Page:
If you’re a professional who appreciates the joys of the world of computers and relishes a challenge, then a career in ethical hacking can be an enticing prospect. You get the opportunity to use your skills to break into computer systems, and you get paid good money for doing so. Like many careers, it is not easy to get started in the field, but if you put in the effort, initially, you will be able to shape a very lucrative career for yourself. Besides, ethical hackers are always on the right side of the law!

Let us learn how to become an ethical hacker after looking into the stages in the career of an ethical hacker.

10 Steps To Become An Ethical Hacker

Step 1: Get Hands-on LINUX/UNIX

The open-source operating system— LINUX/UNIX, ensures better security for computer systems. As an ethical hacker, you should be well-versed with LINUX as it is one of the widely used operating systems for hacking. It provides ample tools for hackers. Some common Linux distributions include Red Hat Linux, Ubuntu, Kali Linux, BackTrack, and more. Among these, Kali Linux is the most popular Linux system specially customized for the purpose of hacking.

Step 2: Opt for the Mother of all Programming Languages

One of the most primitive programming languages, C is also referred to as the mother of all programming languages. This programming language forms the base of learning UNIX/LINUX because this operating system is written completely in C. So, hackers must master C programming as it gives them the power to utilize the open-source operating system Linux the way they desire. 

Try to learn more than one programming language to get the upper hand. An ethical hacker with sound knowledge of two to three programming languages can dissect and analyze a piece of code. Some of the best programming languages for hackers are:

  • Python: Extensively used for exploit writing
  • JavaScript: Suitable for hacking web applications
  • PHP: Helps fight against malicious attackers
  • SQL: Best for hacking large databases

Step 3: Learn the Art of Being Anonymous

The most important step for ethical hacking is to learn how to be anonymous and hide your identity online so that there is no trace left and none can backtrace you. Often an ethical hacker might not know who else is in the same network, and if a Black hat hacker figures out that there is someone else in the network, they might try to hack their system. Thus, anonymity is vital for ethical hackers as well. Using Anonsurf, Proxychains, and MacChanger are the three most promising ways to safeguard your identity.  

Step 4: Get Well-versed in Networking Concepts

Knowing networking concepts and how they are created is vital for ethical hackers. Getting well-versed in various networks and protocols is beneficial in exploiting vulnerabilities. An ethical hacker with in-depth knowledge of networking tools such as Nmap, Wireshark, and others can survive the challenges in the field. Some important networking concepts are:

  • TCP/IP Network 
  • Subnetting
  • Network Masks and CIDR
  • Simple Network Management Protocol
  • Server Message Block 
  • Domain Name Service (DNS)
  • Address Resolution Protocol
  • Wireless Networks
  • Bluetooth Networks
  • SCADA Networks (Modbus)
  • Automobile Networks (CAN)

Step 5: Traverse the Hidden Web

The part of the internet that remains hidden or is not visible to search engines is called the dark web. It requires special authorization or software for access. An anonymizing browser called Tor can provide access to the dark web. It is the hotbed of criminal activity, but not everything is illegal on the dark web. It also has a legitimate side, and ethical hackers must learn about the dark web and how it works.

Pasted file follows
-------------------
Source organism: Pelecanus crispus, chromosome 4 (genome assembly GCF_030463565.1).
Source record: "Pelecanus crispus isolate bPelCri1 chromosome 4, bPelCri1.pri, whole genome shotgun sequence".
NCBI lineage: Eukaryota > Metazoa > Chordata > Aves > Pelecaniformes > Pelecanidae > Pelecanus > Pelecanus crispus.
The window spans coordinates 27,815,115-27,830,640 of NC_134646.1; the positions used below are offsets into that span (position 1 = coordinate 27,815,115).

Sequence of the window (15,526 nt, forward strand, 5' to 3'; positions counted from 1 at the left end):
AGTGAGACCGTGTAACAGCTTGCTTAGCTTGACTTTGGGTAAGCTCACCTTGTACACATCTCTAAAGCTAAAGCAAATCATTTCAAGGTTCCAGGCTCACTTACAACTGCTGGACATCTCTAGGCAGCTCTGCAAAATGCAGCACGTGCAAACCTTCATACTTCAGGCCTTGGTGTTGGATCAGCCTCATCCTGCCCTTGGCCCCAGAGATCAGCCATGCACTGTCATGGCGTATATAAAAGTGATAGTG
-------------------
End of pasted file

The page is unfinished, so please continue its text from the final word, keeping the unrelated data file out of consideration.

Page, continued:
Step 6: Add Secret Writing to your Skill Set

Cryptography or secret writing is an important asset for an ethical hacker. The art of encryption and decryption is a must in hacking. Encryption finds usage in several aspects of information security, such as authentication, data integrity, confidentiality, and more. Valuable information is always encrypted on a network, such as passwords. A hacker must learn how to identify the encryption and break it.

Step 7: Delve Deeper into Hacking

Once you are thorough with the topics covered so far, dive deep into hacking concepts and learn topics like SQL injections, penetration testing, vulnerability assessment, and more. Stay updated on the latest security changes in the system and the latest tools and ways for hacking and securing a system.

Step 8: Explore Vulnerabilities

Vulnerabilities are weaknesses or loopholes in the system. Learn to scan systems and networks for loopholes that can lead to a security breach. Ethical hackers can also try to write their vulnerabilities and exploit the system. Some vulnerability identification tools in the Kali Linux OS are as follows:

  • Nessus Vulnerability Scanner: Identifies vulnerabilities on web applications and multiple systems
  • OpenVAS Vulnerability Scanner: Identifies vulnerabilities on devices within a network
  • Nikto Vulnerability Scanner: Acknowledges vulnerabilities on web servers
  • Nmap Vulnerability Scanner: Identifies vulnerabilities across multiple targets
  • Wapiti Vulnerability Scanner: Identifies web application issues like XSS and SQLi

Step 9: Experiment and Practice to Ace Hacking 

Practicing and experimenting are the keys to success in the field of hacking. Ethical hackers need to practice the learnt concepts in various environments and scenarios. Test various attacks, tools, and more.

Step 10: Attend Discussions and Meet Expert Hackers

Make a community or join forums for discussions with other hackers worldwide to exchange and share knowledge and work together. There are several communities on Discord, Facebook, Telegram, and more platforms.